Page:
Thursday, 1 April 2010
I keep coming back to the idea of emergence as a way of thinking about creativity. As well as being used in quite general ways, in everyday conversation, emergence has a particular meaning in relation to what might be called complex dynamic systems.
Some biological examples of this kind of system are ant colonies, beehives, human bodies, human brains, weather systems, and ecological systems in nature. Not without controversy, the features and behaviours of this kind of system have also been described in human-created systems such as cities, neighbourhoods, crowds, and financial systems. What all of these types of system have in common is that they are made up of numerous components (too many to measure, and with some degree of difference from each other), and these components are all connected in multiple ways (ie. one component might be connected with ten different parts of itself to thirty other, different systems). On top of this, these multiple, and multipley-connected, components, are all interacting, all of the time. They're interacting only with what's immediately connected to them, though (they have no idea what's going on in other parts of the system). The point of all this connection and interaction is that it makes the system continually responsive to changes in its environment; as things around it change, little bits of the system can immediately respond and make changes that will enable it to survive. This type of system is also open to its environment - it's not a closed system, but is constantly exchanging matter and energy with what's around it.
Two other things are important in understanding these systems. The first is the way it starts off (its 'initial conditions') and the second is that any such system is always dynamic, always in movement, and, it moves through time. When you put all these things together, you get emergence. What the hell is that, you may ask?
Emergence is actually very difficult to explain and understand if you want try to see it in a step by step way. The basic idea is that, when you have multiple components within this kind of system interacting through time in response to the immediate environment, every now and again some new kind of order, such as a new behaviour, for example, just suddenly seems to appear, as if from nowhere. The flock of birds suddenly changes direction, the financial market collapses, the mess of thoughts in your mind suddenly produces clarity. What makes this kind of occurence different from other processes is that you can't track the thing that emerges back, in a straightforward, linear way, to the things that gave rise to it.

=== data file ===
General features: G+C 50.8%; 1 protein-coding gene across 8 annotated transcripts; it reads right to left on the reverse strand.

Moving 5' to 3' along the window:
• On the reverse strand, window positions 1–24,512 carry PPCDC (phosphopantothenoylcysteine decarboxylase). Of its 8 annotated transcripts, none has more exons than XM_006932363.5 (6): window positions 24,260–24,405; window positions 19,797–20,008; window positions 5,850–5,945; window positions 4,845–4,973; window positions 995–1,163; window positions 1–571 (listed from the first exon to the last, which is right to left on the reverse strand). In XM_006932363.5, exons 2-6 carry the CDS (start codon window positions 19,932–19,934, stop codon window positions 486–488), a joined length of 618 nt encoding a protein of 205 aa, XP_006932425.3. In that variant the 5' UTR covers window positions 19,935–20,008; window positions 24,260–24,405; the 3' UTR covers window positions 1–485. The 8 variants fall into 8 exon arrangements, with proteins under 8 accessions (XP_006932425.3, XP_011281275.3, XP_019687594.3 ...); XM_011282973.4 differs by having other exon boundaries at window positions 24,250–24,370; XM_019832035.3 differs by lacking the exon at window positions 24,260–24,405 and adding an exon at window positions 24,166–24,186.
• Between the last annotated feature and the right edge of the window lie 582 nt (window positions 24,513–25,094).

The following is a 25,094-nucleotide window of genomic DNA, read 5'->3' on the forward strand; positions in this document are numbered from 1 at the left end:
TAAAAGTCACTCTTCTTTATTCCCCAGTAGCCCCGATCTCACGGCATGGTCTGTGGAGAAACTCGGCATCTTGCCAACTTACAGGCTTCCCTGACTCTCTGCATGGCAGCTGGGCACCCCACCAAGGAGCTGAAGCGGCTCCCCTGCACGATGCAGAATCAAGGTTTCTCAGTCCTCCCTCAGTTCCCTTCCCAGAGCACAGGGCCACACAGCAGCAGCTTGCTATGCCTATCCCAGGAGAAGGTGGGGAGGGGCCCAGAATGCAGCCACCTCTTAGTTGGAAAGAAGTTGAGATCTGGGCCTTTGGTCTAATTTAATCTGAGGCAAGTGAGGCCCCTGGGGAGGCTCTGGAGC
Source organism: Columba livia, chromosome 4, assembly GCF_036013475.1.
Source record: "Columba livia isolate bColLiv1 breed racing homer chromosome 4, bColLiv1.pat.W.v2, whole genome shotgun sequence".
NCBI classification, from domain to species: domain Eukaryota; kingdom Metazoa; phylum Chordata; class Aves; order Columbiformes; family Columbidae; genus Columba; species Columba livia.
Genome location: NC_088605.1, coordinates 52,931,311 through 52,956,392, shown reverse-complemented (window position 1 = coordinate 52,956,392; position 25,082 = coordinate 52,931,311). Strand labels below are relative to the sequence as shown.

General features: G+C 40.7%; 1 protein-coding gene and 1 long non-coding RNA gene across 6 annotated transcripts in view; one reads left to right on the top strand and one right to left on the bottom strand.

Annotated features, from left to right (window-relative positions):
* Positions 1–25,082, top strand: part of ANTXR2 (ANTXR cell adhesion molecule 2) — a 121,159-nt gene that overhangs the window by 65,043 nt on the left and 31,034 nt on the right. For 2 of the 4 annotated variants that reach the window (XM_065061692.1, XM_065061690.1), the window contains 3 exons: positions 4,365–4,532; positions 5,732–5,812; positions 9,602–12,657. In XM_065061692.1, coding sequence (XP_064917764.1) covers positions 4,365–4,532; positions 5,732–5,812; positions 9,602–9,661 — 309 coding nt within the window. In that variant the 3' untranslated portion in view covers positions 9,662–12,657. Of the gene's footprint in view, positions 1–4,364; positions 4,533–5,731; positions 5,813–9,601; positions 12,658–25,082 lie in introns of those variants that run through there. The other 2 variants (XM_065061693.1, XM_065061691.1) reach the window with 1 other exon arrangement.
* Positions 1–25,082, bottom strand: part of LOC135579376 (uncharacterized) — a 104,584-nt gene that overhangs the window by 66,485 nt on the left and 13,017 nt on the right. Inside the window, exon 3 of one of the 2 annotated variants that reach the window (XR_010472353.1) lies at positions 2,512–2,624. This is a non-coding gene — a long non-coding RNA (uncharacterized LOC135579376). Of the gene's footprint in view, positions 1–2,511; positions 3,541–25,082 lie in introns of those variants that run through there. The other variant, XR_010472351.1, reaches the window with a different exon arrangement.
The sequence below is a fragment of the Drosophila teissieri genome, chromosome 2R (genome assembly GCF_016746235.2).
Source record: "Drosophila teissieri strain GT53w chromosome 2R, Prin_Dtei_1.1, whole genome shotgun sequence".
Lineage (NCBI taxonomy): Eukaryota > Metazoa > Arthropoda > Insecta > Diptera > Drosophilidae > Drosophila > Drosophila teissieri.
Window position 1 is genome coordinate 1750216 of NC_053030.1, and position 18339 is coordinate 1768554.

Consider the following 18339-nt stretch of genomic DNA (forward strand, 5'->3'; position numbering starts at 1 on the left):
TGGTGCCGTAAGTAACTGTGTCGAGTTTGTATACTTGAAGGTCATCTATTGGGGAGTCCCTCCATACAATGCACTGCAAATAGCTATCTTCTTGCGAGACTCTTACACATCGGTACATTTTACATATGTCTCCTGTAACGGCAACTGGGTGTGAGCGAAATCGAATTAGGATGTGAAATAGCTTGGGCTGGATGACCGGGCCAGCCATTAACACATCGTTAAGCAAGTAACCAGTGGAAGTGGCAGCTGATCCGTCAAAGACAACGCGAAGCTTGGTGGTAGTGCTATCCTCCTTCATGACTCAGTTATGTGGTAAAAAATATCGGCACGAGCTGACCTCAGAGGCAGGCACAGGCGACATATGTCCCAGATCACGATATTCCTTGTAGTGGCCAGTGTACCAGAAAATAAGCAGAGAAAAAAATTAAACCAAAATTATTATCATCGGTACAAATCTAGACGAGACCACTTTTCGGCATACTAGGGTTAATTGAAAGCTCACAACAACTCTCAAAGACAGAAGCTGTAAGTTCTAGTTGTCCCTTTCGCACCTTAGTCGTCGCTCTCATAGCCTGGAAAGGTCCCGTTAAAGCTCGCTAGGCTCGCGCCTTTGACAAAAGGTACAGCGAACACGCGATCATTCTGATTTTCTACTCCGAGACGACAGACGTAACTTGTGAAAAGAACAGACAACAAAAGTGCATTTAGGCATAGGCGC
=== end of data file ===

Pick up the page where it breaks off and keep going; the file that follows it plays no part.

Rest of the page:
Let's take the emergence of a thought or idea as an example. You can't say, ok, I thought that thing, and then that one, and then that one, and those three thoughts added up together make the three I currently see. One minute there are thoughts, and bits of thoughts, and non-thought feelings, and bodily movements (making a cup of tea, shuffling your papers), all mixed up together, and most of it only half conscious - and the next moment, you suddenly see the answer/know what to do/can write the sentence.
I want to build on this idea in relation to human creativity, which is why I've begun trying to explain it. If it seems confusing, that's normal. Ideas about emergence and dynamic systems are always hazy - that's one of the great things about these ideas - they absolutely resist a clear, step by step explanation. What I'm trying to explore in talking about creativity is, by its very nature, hazy, full of the unexpected and unseen. It seems to me that this requires a different kind of language, and a different kind of thinking, to the talk and thinking that always tries to wrap things up neatly....